NORTHERN SPIRIT

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‘Step up El Presidente Pickles’

July 28, 2011 in PROJECT BLOG, R&D Process

billy-liar-film-007

Scotland is easy enough. Travellers from the south meet it at Gretna, Lamberton Toll or Carter Bar, where in recent years the signs have grown big enough to advertise an international frontier. But where does “the North”, meaning northern England, begin?

For me, it starts when the M6 peels off from the M1, or the train charges through Rugby or Retford. I don’t expect many people agree with these boundaries. This is the north as an idea – a highly idiosyncratic one – that pays no attention to physical geography. The Midlands have gone missing. But then the north has always been hazy and tediously arguable, even when it was more obviously defined to the eye and ear by mills, collieries and accents rather than the social statistics of the north-south divide. More and more it seems easier to think of it as a negative, a not-south, with southern England posing as a norm that needs emulating in terms of lifestyle, wealth and opportunity. What begins at the M6 junction going north is the sense of entering a poorer country, in most other ways not markedly different from the one left behind, which, despite the beautiful, uplifting interruption of the Lake District, stretches all the way to Carlisle.

Danny Dorling, professor of human geography at Sheffield university, has given this boundary its most detailed expression in a map based on all kinds of social statistics – health inequalities, house prices, mortality rates, voting patterns. As a definition of “the North” it may be ludicrous – Wales is included – and its pernickety line, crossing fields to separate villages from their county towns, reminds you what can happen when difference is assessed purely by human characteristics that are calculable (a head-count of religious identity was the criteria when India was partitioned, splitting Punjab as raggedly as Dorling does Lincolnshire, but with crueller results). But the rough divide looks familiar enough. Above a diagonal line drawn from Bristol to just south of Grimsby, life chances in England are poorer.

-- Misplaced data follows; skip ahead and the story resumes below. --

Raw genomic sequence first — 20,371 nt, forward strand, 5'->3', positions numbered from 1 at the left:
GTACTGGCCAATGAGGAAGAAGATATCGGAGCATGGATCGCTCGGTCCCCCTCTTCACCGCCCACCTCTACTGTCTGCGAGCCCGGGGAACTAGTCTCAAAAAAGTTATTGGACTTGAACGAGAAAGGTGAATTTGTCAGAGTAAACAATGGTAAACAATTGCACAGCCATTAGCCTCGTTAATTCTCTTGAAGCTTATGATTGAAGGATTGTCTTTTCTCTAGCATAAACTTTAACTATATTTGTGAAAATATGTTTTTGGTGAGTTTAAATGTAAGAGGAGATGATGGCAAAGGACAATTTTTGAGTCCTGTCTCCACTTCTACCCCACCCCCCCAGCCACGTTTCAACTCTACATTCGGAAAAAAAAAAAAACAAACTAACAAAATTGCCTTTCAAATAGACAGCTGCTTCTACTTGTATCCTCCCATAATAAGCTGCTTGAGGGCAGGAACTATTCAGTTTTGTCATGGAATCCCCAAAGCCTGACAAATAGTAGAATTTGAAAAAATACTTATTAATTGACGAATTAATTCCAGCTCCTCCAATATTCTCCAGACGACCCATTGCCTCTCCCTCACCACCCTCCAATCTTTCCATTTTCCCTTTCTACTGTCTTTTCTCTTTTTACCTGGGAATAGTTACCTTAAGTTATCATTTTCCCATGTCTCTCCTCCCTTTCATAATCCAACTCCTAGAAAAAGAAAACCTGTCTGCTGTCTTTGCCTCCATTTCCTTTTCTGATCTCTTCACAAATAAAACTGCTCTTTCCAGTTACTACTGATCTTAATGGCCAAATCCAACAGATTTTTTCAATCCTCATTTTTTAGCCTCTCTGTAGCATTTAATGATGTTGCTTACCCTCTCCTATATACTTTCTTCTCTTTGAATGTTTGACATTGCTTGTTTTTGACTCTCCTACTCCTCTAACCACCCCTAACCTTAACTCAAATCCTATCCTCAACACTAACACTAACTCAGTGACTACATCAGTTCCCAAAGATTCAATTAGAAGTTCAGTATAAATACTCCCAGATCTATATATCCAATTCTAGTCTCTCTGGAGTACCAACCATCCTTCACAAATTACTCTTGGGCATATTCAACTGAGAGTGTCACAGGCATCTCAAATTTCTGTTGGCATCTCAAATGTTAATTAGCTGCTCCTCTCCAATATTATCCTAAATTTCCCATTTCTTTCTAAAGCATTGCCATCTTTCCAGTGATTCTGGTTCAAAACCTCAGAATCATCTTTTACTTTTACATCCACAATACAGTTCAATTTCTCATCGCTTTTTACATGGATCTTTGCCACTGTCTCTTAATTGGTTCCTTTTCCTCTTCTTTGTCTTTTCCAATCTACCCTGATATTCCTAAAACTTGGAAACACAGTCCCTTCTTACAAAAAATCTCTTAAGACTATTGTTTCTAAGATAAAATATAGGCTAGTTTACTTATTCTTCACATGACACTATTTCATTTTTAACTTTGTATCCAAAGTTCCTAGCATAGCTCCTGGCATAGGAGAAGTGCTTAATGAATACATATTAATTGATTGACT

In his recent book, So You Think You Know About Britain?, Dorling finds that the difference between north and south in premature death rates was wider in 2010 than it had been in 1921, and that the centre of Britain’s population, the place where in weight it would balance perfectly, is moving steadily south. “What shocked me”, he writes, “was to learn just how relentlessly it had moved south over the course of almost every year of the last century.” Only in the 1970s was the drift briefly halted. Dorling considers England to be split between “on the one hand the outermost commuting suburbs and exclaves of a metropolis [London], and on the other hand the runt of the country that is left over and beyond – the North”.

With one exception, political attempts to change this imbalance are puny. Nothing resembles an industrial strategy. The BBC is moving staff to Salford, whoopee, but in Derby the last train-making factory in Britain has lost a big order to Germany, and may not survive for much longer. The exception, potentially, is the proposed high-speed rail line from London to Birmingham, with its later extension to Manchester and Leeds. Arguments flourish over the business case and the £32bn cost, but the loudest opposition comes from the rural suburbs and London “exclaves” of the Chilterns, which fear the ruination of their valuable countryside and property by extensive earthworks and 250mph trains. And all for what? So that 30 minutes can be knocked off the journey to Birmingham, and 48 minutes to Manchester; the same, of course, coming south.

“Your jobs or their lawns?” is how the north has chosen to answer the southern lobby. The slogan, accompanied by images of a country mansion and a man in a bowler hat, appeared for the first time on the sides of Manchester and Liverpool buses this week.